HL Deb 21 May 1821 vol 5 cc853-8

The House having resolved into a committee on this bill,

The Earl of Liverpool

said the first enactment declared that the borough of Grampound should cease to return members to parliament. With this enactment be entirely agreed. It was a distinct proposition from the remainder of the clause which proposed to provide for supplying the deficiency created. As this latter part might form a subject of discussion, he would propose that all that part of the clause which follows the word "parliament," should be left out.

The Lord Chancellor

said, that although he objected totally to the principle of the bill, yet as parliament had frequently passed bills for disfranchising voters, he thought he should be doing more than he ought to do, if he proposed any thing more than to make this measure consistent with the precedents established by former bills. Those who had not been proved guilty should not be punished. He therefore proposed, that there should be inserted in the clause these word.s:—" That henceforth the burgesses of the borough of Grampound which have not been convicted, shall be the only electors for that borough."

Lord Erskine

was decidedly in favour of the bill as it stood, and would vote against the amendment. He had heard, with a great deal of satisfaction, the noble and learned lord, because he liked to hear arguments against bills of pains and penalties from the highest law authority in the state; and he never could wish that any man should forfeit by the law what he held under the law. Here, however, a systematic corruption had been proved, and called for the visitation of a remedial law. The true question was, were theirs lordships satisfied that the corruption of the electors of Grampound had been systematically such, as to disqualify them from exercising the elective franchise? He was satisfied that they could not return members of parliament purely and independently. Their lordships had not before them a question of personal rights, but of national policy; and he supported the bill, because he saw in it a regulation which it would be for the benefit of the public to adopt. When their lordships saw a disposition to revile and disparage the House of Commons, which could not be done without making the constitution suffer in every part, they ought to be sensible of the necessity of adopting a measure which was calculated to remove objections to the constitution of that House, which existed in the minds, not only of the persons called radicals, but of the most respectable classes of the community.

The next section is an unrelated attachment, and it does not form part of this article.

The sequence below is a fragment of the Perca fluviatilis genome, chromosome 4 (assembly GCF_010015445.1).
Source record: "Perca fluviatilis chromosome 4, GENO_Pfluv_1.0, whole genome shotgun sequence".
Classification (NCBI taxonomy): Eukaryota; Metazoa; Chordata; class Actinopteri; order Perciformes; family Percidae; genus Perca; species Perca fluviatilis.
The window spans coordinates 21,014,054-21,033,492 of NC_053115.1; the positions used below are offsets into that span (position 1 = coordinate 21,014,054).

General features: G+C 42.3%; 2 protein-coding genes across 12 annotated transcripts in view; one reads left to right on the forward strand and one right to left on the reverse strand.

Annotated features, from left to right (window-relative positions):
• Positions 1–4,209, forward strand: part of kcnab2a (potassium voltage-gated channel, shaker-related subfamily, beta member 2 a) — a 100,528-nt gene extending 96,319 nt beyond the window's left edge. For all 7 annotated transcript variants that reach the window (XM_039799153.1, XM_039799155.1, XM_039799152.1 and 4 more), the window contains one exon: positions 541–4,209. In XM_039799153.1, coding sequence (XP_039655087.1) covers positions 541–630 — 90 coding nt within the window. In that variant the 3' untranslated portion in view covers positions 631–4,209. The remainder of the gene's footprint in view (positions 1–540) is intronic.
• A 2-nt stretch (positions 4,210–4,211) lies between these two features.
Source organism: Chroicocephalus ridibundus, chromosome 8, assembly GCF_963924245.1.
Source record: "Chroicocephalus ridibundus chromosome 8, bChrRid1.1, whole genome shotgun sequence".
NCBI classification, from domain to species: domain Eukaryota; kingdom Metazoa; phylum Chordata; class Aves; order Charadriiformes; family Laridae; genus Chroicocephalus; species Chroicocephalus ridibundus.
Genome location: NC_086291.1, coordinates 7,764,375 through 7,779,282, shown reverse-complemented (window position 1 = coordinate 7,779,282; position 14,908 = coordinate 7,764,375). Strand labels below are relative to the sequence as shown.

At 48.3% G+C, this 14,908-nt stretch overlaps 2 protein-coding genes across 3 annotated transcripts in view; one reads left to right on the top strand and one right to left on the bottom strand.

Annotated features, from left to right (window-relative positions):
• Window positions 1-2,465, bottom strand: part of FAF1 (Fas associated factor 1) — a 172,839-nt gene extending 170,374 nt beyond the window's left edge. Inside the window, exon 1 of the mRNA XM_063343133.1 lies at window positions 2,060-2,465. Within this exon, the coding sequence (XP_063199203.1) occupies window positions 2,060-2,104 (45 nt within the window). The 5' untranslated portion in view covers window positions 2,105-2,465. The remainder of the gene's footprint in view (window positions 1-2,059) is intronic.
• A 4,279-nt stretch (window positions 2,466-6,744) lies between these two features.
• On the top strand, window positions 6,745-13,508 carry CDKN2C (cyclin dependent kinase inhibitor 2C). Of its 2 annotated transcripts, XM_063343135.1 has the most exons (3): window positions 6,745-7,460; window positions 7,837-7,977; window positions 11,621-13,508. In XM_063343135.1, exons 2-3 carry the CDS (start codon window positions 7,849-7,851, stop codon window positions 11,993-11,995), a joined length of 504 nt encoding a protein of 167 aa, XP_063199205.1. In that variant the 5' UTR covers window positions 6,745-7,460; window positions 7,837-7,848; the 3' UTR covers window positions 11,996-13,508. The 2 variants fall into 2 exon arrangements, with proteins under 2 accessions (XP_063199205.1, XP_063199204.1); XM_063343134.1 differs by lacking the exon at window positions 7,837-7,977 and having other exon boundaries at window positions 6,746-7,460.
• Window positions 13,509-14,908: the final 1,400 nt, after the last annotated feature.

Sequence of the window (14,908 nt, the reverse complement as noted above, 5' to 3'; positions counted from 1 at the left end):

The question, as proposed by the earl of Liverpool, being put,

The Earl of Harrowby

thought it became the duty of parliament, when such cases of gross and notorious corruption were brought before it, to meet them. With respect to the present being a bill of pains and penalties, such a measure was clearly a remedial law, and applicable in the; deficiency of the existing law. What, indeed, was the system of English law but punishing in many cases the: innocent with the guilty? From the Revolution to the present hour, it unfortunately so happened, that descendants were punished for the offences of those who preceded them. Had not their lordships for centuries past been punishing the innocent Catholics for guilt that was attributed to their forefathers? The system was to be deplored; but it appeared to be inseparable from the nature of things.

The Earl of Westmorland

thought the principle of this bill was most pernicious. There were at present Jaws against corruption, which punished the guilty much more effectually than any of these remedial innovations upon the constitution. It confounded the innocent with the guilty. It made the former answerable for crimes which they had never committed while it passed over the crimes of the latter with comparative impunity.

Lord Melville

defended the principle of the bill. He said it was no sufficient objection to the measure to say that it involved the punishment of the nocent. Such punishment was alrea- dy known to the law. There were many cases in which the public welfare rendered this hardship necessary. In the case of the hundred being sued for damage done to individuals during riots, the innocent might be said to suffer, because the exacting of the damages from the hundred was not merely meant as an indemnification for the loss sustained, but as a punishment for not preventing the riot. Cases had occurred in Scotland, which were applicable to the present. Some years ago, a corrupt agreement was proved to have been entered into by certain members of the corporation of the borough of Kinghorn. They were sued before the court of session, and that court decided that the corporation could not be reduced. This judgment was brought by appeal before their lordships' House. What was then done? Their lordships reversed the decision of the court of session. Sometime after, three individuals belonging to the borough of Stirling were proved to have entered into a corrupt agreement, and this question came again under the consideration of the court of session. That court profiting perhaps by the decision of the House of Lords in the former case, reduced the corporation. This judgment was also appealed against; but their lordships affirmed the decision of the court of session. These cases proved that they had already acted on the principle laid down in the present bill.

Lord Redesdale

objected to the measure, on the ground that it was completely revolutionary in its principle. It was argued, that the number of representatives in Cornwall was too large. If that argument were admitted to be valid, they must proceed to remodel the whole constitution. To agree to the measure would be to proceed to sea without compass or rudder.

The Earl of Liverpool